The Myth of Writing in a Cabin in the Woods

Jonny Depp from Secret Window

It’s not all it’s cracked up to be. Granted, my cabin was also full of other teachers and the whole place is surrounded by sixth graders. However, I do have certain conveniences you wouldn’t associate with cabin life: a constant stream of hot coffee, blistering hot showers, and wifi. So writing up a whole new novel should be a snap, right? Not so much.

I find that I’m a solitary person. I like to write alone. Blog posts and the like, sure, I can do that anywhere. Writing on a fiction manuscript, for that I need total concentration. It’s true, there were bits and times where I was completely alone in the cabin, and I could have worked it in. Yet those times were never reliable. What I mean is, you never know when a colleague will wander in and want to talk.

Add to this the lack of any kind of desk or table. Not too bad if you’re typing out a 250 word blog post. But if you intend on crunching 1000 or 2000 words, you’ll find that neck cramps ensue. Trust me, I know. I got them midweek just working on curriculum.

Finally, there’s the lack of structure. Sure I need to show up at meals and there’s a recess block to oversee, but between those my time is mine. Yay, more time equals more writing. Try it sometime. I think you’ll find it’s the opposite. At home, I can carve out one or maybe two hours a day. Always at the same time. Reliable. Both before and after are filled with things to do. It makes my writing charged because I know if I don’t get it done, then I’ll have to wait another day.

This is not to say I got nothing done. Since I could tell that formal words-on-page style writing was going to be a challenge, I tackled things that I typically have a hard time doing at home. Plotting. I plotted out the whole dang novel. Start to finish. Not every scene, but the milestones. Seeing it as a whole allowed me to fix some plot problems. One particularly pesky one dogged me for a while. I stepped into the cabin shower for forty minutes and worked out the solution in my head (without having to pay for the water bill).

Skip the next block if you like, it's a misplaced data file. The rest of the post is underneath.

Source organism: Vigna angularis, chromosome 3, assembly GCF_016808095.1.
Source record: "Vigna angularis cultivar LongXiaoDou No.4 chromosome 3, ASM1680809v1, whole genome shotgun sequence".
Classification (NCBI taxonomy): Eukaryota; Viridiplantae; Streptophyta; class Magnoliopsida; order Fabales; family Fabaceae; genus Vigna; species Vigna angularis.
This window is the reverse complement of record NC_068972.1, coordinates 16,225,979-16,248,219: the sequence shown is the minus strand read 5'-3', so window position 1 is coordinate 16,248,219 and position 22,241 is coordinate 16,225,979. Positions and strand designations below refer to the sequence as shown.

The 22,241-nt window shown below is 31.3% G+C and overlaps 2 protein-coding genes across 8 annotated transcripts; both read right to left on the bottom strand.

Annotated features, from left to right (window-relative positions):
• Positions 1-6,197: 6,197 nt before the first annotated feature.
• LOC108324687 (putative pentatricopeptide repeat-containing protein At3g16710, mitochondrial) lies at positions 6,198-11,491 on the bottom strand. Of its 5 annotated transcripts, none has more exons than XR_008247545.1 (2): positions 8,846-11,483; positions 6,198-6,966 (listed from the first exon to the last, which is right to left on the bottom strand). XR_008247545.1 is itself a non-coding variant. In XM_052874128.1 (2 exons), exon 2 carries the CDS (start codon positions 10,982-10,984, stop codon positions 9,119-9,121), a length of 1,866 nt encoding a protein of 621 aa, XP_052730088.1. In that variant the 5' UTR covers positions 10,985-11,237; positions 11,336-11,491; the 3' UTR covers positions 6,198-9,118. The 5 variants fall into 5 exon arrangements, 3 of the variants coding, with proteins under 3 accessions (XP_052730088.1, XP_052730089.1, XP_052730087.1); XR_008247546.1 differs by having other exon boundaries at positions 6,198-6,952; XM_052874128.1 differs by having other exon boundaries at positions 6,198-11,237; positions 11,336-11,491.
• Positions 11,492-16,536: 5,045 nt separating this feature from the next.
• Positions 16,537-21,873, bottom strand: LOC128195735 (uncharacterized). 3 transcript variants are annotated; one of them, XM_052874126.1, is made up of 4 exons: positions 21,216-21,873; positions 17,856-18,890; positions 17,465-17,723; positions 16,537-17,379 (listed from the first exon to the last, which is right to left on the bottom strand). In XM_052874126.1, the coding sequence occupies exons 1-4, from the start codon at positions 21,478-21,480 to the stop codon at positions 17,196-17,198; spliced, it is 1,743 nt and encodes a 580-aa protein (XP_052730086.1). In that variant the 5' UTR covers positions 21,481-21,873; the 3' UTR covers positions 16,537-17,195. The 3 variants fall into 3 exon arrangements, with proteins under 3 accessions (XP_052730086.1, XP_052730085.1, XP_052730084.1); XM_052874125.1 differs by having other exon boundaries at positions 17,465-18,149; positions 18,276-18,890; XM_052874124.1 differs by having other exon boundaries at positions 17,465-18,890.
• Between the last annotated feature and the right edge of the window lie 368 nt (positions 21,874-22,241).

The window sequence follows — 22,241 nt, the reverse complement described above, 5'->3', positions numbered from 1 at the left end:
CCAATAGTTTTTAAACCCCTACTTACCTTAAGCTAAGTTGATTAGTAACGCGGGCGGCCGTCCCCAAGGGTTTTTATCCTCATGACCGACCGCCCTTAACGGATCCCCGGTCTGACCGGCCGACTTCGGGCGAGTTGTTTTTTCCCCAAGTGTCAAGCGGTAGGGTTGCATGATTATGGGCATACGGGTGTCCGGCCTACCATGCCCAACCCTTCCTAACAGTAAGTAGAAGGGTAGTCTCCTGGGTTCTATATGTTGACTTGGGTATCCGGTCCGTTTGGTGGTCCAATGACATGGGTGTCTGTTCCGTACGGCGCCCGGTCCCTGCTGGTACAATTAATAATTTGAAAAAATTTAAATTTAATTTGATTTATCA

So the next time you dream of being alone in a cabin in the woods, think again. It’s not the best environment for writing. Try writing every day. Repeat until the novel is complete.

Tim Kane

Lost in Place

My wife has grown used to this by now. Every once in a while I get so involved in a project that I disappear into myself. While driving, my mind is plotting out scenes. While making dinner, I’m pricing together dialogue. And every free second, I’m delving into books or the Internet for research.

Do all writers do this? Does you need the poetic bent or does it happen to non-fiction scribblers too? It’s a bit like. Fugue state, except instead of forgetting my life and leaving home, I travel inward, totally enveloped by the story world.

Typically I emerge from this story coma with fresh insights. If I have a chance to write, I can easily wrack up thousands of words a day. (It helps if I have a deadline looming.)

Sometimes I’ll plan for this. For example, if I have difficult section to work out in a chapter, I’ll review it and then take a shower or go for a drive. These menial tasks let my mind wander. I can’t tell you the number of times I’ve scribbled frantically while still wet from the shower. The worst part is that I don’t have my glasses as they steam up.

I also inhabit parking lots, scratching words onto whatever paper I can find: receipts, envelopes, those flyers they leave under windshields. Sometimes I have to set a timer or I’ll spend the next hour just writing in a parking space.

Tell me if you have any similar situations. Do you ever get lost in one place, your mind dropping off the planet?

Tim Kane